Is your business ready for construction technology? Get started with Cat® Connect.
For the last three years, Site Prep magazine’s Machine Control Survey has indicated rising interest in machine control and guidance technologies. Many users have gone on the record talking about how technology reduces operating costs and increases margins. And yet, in this struggling economy, it’s easy to understand why many contractors would proceed with caution. Here are some tips to help you take some of the risk out of your technology decision-making and become familiar with what Cat® Connect has to offer.
1. Identify the gaps you think technology can bridge in your business.
As you look at the technology options available to you, it’s important to know exactly what benefits you are after. Cat Connect makes it easy by identifying value in four key areas of your business: Equipment Management, Productivity, Safety and Sustainability. Of course it will depend on the equipment you typically use and the type of work you do, but by knowing the kind of results you expect, you can ask the right questions to make informed decisions on which machines to equip first and why.
2. Learn all you can.
While the benefits of investing in construction technology can be great, it’s a significant investment and you will want to do a thorough job of researching what’s available, what it costs and what will be required to actually get up and running.
Your OEM equipment dealer is a good place to start. Find out if they have specialists that can assist you in the decision-making process, installation, training and testing. Ask if demonstrations are available where you can get some hands-on experience and ask questions.
Read up on the subject. There’s been quite a lot of information published in the trade press about telematics, GPS and machine control and guidance over the last few years. Take advantage of the experience of others and familiarize yourself with the key terms, so you’re prepared to ask more questions of your equipment or technology dealer.
Talk to your trade association or other contractors you trust. There’s nothing quite as compelling as hands-on experience. If you know people in your area who have already made the investment that you can talk to about it, reach out to them.
3. Take technology for a test drive – RENT.
Once you’ve determined that construction technology is something you want to explore, the best way to find out if it will work well for your operation is to “try it on.” The good news is that today you can rent instead of buy. Renting allows you to really see how something like grade control technology will work on your jobsites with your operators. However, rental will require some of the same preparation as purchase, so here’s a quick list of questions you’ll want to get answered:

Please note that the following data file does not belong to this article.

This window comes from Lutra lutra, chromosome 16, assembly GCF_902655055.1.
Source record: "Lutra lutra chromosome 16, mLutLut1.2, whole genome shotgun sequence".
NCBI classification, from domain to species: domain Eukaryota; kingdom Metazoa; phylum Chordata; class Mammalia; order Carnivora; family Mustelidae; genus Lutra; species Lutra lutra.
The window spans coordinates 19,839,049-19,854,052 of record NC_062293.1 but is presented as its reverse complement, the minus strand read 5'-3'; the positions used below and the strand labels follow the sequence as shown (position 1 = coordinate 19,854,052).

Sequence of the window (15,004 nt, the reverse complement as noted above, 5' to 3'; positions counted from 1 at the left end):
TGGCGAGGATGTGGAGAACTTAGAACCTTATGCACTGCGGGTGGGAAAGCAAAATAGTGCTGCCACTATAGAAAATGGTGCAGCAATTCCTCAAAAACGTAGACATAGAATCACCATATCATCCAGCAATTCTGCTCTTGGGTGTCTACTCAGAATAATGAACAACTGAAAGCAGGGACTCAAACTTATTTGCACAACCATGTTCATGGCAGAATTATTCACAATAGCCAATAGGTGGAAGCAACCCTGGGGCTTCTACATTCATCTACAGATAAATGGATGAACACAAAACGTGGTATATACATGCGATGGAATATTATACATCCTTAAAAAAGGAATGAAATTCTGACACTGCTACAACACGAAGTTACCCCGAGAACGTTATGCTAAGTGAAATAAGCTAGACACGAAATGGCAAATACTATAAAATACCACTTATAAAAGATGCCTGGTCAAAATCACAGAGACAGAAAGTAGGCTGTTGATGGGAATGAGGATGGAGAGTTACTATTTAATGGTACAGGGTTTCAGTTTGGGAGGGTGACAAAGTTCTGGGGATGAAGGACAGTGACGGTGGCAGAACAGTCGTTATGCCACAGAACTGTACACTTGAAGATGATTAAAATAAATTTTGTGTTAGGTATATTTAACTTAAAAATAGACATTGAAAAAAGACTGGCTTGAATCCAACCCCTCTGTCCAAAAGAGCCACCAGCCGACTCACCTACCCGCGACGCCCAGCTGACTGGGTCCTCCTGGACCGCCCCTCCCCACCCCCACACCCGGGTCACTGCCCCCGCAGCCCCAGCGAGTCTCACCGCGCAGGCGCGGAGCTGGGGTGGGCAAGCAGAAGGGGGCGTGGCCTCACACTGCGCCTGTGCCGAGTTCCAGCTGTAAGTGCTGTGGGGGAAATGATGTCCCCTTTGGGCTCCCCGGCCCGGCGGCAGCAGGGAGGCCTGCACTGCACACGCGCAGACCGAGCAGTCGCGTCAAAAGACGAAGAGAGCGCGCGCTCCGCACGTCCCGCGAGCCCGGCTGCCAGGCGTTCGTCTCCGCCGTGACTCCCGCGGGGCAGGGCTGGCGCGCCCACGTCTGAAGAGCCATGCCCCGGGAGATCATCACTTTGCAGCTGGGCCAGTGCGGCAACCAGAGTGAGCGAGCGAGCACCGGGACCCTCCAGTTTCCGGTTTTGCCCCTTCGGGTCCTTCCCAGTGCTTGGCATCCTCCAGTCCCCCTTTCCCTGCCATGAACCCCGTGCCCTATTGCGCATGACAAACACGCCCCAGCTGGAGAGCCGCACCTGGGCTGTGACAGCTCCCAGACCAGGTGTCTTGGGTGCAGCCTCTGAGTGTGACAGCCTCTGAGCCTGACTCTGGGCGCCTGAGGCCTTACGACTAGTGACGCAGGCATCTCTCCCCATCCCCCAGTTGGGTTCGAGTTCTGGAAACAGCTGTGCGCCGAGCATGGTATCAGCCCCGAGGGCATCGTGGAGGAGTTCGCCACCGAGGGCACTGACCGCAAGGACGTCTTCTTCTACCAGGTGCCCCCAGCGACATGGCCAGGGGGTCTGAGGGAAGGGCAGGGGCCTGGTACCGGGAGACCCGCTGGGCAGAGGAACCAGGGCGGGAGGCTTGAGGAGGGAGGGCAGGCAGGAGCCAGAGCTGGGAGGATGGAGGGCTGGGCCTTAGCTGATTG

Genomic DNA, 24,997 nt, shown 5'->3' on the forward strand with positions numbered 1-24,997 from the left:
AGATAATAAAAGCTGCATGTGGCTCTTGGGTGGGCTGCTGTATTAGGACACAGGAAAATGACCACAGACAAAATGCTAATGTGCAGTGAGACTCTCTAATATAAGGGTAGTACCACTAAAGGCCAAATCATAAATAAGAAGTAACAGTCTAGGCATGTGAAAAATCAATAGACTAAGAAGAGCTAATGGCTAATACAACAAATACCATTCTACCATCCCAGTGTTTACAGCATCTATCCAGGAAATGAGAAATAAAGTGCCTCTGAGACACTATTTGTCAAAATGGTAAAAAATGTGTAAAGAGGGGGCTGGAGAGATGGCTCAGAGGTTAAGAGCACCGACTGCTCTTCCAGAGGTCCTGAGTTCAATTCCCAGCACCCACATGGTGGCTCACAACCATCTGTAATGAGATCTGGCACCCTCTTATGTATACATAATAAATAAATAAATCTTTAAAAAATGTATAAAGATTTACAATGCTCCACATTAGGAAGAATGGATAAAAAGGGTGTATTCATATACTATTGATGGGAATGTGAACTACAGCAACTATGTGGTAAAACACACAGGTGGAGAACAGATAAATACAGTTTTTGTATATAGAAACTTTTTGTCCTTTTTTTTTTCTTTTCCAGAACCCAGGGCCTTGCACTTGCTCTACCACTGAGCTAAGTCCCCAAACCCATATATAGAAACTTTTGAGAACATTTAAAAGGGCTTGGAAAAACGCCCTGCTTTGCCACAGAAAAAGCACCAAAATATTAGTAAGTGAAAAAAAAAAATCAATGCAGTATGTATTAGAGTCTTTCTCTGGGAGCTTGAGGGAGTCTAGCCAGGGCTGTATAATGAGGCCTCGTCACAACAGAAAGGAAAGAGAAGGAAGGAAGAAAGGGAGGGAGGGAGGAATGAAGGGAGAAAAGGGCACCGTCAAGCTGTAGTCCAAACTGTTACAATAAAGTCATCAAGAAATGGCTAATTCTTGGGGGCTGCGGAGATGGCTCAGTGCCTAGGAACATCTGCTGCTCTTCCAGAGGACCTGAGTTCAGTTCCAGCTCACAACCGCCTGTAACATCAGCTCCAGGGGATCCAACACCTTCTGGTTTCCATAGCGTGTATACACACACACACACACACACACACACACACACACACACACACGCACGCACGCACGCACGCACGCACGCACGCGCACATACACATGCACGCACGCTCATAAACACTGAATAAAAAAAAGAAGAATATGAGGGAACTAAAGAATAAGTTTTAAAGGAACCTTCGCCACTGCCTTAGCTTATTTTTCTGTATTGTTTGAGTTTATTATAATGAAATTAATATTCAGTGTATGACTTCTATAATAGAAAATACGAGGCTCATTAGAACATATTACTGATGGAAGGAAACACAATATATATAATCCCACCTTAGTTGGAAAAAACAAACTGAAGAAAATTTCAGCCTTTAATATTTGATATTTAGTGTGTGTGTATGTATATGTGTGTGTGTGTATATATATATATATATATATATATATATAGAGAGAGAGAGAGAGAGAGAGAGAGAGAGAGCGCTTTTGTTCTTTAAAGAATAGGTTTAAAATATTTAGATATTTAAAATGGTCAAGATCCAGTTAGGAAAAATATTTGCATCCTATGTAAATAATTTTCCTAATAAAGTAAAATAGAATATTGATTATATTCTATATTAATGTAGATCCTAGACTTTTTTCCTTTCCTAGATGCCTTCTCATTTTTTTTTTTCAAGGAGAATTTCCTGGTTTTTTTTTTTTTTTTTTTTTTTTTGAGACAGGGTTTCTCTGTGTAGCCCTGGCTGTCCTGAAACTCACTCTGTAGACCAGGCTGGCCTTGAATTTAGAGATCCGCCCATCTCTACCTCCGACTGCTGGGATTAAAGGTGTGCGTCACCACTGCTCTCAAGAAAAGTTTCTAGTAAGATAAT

– Is their control and guidance technology an add-on to their equipment, or has it been developed jointly with the engineers who designed the machines? (Jointly is the answer you’re looking for.)
– What modalities do they offer and which do they recommend for the job you’re going to do? Do you want two-dimensional capabilities or more complex three-dimensional dual GPS and total station-controlled machines?
– How will the equipment or technology dealer support you with the digital modeling of your jobsite? The accuracy of the jobsite model will directly impact your results, so you want to be sure that you use reliable modelers. You may want to ask if they will review your modeling with you (at no cost), so you can be sure that you’re getting off to a good start.
– Will they perform a site calibration? This coordinates the system and the jobsite plan with the model. You definitely want this performed by experts with the system, the machine and jobsite calibration.
– Will they provide onsite training? Even with user-friendly systems, you should expect to get some hands-on training for your operators.
– Does the equipment or technology dealer have support available to you should you have issues or questions?
4. Run the numbers.
Be prepared to take a hard look at whether the technology helped you reduce costs or save time. Be systematic about recording your results so you can map out your return on investment following your rental experience.
5. Think about the long-term benefits.
Investing in machine control technology will provide benefits for specific job functions such as grading work. But the true value in the technology is when you connect it with your office, where you use the information to make better business decisions.